Leahy and the Accountability Call

Senator Leahy made headlines yesterday by calling for an independent commission at a speech at Georgetown law School, to examine alleged wrongdoing during the Bush administration.  “We need to come to a shared understanding of the failures of the recent past,” Leahy said.

His statements were echoed by Senator Whitehouse who has said Congress should discharge its “independent responsibility” to investigate:

“[Senator Leahy] understands that the trust we hold for future generations can be safeguarded only when honesty, freedom, justice and compassion guide our institutions of government; that where that trust has been violated, the cost is incalculable; and that the path to recovery leads through disclosure.”

There are many voices out there, and they strike different notes, but they are essentially calling for the same thing and what is critical is to begin a process of accountability.  These are great steps forward, but it’s a long road.  Without more information in the public arena and more pressure the debate and the call for the truth is going to fall by the wayside.

The further the Bush years fade in the rearview mirror, the easier it will be to put up the kind of straw arguments that former officials have already paraded.  Yes, we are in a massive financial crisis, and yes there are many very important challenges we need to address, but the truth isn’t something we buy with spare change from our economic growth.  Truth, justice and rule of law are the very foundations of our way of life. This isn’t easy to ask for and many people would rather hide their eyes, but it’s never to late or too early to do the right thing.

The administration has to follow the facts, but we need make sure that the facts are laid out there for the public to see and debate.  As Senator Leahy eloquently put it – you have to read the page to turn the page.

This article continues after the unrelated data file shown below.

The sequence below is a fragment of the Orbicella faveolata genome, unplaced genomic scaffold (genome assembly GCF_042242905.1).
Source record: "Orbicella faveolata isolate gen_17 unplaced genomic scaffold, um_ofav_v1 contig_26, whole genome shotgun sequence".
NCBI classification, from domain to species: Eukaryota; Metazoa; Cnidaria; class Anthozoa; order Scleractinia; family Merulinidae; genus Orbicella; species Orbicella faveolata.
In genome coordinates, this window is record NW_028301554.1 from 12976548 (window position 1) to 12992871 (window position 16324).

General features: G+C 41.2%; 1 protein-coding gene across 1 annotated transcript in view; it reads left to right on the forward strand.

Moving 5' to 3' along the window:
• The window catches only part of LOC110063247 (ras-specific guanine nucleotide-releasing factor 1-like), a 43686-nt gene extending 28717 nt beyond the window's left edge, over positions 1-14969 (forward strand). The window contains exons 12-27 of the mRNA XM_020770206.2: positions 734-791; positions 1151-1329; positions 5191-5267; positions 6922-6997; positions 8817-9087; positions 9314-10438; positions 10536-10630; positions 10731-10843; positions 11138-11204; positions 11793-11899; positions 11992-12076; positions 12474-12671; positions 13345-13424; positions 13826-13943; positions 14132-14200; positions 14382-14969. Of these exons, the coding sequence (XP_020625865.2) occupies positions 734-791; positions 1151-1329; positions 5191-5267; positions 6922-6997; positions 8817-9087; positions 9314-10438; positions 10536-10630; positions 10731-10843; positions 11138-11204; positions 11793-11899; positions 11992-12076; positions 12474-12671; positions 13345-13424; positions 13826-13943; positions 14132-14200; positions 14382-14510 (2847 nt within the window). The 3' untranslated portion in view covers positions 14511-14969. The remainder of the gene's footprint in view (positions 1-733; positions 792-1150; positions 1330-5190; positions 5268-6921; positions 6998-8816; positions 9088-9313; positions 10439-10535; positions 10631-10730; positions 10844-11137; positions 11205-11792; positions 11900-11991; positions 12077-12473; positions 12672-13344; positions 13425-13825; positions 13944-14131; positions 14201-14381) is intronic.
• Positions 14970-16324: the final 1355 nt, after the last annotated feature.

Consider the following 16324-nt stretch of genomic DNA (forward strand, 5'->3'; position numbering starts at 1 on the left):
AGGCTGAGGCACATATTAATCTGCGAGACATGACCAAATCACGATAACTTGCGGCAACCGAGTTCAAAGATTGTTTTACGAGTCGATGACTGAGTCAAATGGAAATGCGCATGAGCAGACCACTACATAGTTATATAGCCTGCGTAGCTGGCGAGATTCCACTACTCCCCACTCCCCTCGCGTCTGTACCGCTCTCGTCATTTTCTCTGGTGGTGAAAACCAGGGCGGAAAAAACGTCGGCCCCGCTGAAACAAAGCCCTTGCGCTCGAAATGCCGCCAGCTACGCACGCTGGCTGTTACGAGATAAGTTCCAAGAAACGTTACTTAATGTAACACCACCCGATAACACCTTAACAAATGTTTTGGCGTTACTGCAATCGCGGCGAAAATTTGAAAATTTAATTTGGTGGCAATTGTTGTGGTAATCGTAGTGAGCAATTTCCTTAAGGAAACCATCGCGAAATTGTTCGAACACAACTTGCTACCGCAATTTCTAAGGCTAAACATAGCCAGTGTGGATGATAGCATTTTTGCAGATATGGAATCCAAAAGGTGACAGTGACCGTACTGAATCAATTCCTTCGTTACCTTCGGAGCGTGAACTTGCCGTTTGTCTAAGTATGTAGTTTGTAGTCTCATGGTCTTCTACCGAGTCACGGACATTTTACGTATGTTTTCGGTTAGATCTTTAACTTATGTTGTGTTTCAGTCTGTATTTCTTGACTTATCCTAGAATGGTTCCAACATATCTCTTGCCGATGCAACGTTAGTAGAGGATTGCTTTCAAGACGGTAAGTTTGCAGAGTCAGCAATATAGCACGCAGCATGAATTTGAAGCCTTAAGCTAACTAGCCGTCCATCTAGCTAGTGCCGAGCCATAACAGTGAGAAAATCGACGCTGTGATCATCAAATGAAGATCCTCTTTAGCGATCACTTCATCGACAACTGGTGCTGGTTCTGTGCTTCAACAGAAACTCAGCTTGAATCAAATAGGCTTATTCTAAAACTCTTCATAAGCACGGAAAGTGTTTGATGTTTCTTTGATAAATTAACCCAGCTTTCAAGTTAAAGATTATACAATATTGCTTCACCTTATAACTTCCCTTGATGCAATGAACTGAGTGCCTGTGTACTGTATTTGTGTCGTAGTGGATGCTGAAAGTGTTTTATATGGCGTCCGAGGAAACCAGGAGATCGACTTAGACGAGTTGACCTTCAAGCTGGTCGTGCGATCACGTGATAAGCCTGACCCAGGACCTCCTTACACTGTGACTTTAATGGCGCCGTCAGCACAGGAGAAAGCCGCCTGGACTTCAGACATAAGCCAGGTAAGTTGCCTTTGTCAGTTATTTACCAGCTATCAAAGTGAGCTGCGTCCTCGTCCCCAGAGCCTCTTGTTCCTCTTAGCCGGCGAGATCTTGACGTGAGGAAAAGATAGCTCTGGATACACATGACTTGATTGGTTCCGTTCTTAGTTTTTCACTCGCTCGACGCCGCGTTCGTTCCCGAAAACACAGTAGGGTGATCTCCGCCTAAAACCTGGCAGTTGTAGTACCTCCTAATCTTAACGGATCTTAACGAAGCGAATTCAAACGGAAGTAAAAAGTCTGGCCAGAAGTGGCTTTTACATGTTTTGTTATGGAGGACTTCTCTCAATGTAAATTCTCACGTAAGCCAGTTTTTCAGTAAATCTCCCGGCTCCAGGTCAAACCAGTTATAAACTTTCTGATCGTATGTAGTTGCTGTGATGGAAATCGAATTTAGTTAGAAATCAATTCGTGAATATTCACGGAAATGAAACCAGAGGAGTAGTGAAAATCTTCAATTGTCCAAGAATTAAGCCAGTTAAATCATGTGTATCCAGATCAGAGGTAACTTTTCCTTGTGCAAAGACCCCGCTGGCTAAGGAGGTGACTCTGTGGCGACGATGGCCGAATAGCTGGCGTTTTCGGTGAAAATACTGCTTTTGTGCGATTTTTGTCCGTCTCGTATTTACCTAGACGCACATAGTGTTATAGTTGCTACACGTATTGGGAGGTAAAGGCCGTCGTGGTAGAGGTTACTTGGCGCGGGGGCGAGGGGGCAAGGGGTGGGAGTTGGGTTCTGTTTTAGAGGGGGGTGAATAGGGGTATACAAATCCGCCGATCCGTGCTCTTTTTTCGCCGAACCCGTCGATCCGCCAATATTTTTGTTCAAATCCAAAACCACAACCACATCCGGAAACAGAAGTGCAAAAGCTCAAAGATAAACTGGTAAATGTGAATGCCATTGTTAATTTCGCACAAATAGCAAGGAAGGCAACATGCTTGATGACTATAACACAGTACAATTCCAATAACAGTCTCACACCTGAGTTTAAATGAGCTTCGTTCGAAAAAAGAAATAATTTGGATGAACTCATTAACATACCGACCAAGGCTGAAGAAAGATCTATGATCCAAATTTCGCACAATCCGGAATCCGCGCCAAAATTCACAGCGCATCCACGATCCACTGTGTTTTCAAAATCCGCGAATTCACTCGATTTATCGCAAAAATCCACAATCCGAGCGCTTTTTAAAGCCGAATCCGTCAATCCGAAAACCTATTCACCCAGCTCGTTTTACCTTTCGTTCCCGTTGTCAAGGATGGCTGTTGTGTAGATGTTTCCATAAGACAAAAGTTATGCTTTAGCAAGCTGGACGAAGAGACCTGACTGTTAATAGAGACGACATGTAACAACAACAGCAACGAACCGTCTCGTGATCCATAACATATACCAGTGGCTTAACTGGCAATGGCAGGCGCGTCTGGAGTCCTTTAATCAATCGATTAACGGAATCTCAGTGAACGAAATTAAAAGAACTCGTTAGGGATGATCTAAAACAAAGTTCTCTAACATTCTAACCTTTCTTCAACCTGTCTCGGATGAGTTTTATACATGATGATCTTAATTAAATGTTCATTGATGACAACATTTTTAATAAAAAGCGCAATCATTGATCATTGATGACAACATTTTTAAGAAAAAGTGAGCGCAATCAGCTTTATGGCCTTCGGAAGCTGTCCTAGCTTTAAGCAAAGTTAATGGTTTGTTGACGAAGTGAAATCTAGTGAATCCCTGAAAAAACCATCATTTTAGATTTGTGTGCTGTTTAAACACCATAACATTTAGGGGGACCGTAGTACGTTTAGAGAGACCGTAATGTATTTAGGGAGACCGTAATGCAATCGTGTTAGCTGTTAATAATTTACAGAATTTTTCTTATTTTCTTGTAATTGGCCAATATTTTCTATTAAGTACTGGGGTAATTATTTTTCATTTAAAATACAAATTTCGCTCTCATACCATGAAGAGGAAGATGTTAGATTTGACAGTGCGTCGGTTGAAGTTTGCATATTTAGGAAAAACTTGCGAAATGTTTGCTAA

This is why is important to have Amnesty members call and talk to their Senator to explain what you care about.

Human Rights Made Whole

Yesterday, the U.N. General Assembly marked Human Rights Day by unanimously adopting the Optional Protocol to the International Covenant on Economic, Social and Cultural Rights (OP-ICESCR). This historic step fills in a crucial gap in the human rights framework; former High Commissioner for Human Rights Louise Arbour has described the OP-ICESCR as making human rights whole.

But to the media this looks like U.N. inside baseball, and they haven’t so much as mentioned it. (ReliefWeb, a U.N. humanitarian information portal, covered it; and here’s AI’s press release.)

So what’s it all about? In a word, it provides a means for redress for violations of economic, social and cultural rights.

One way of dividing up human rights obligations is like this:

  • To prevent human rights violations from happening.
  • To stop human rights violations that are currently happening.
  • To offer redress for human rights violations that have already happened.

The Counter Terror With Justice campaign’s call to the Obama administration in its first 100 days is a good illustration: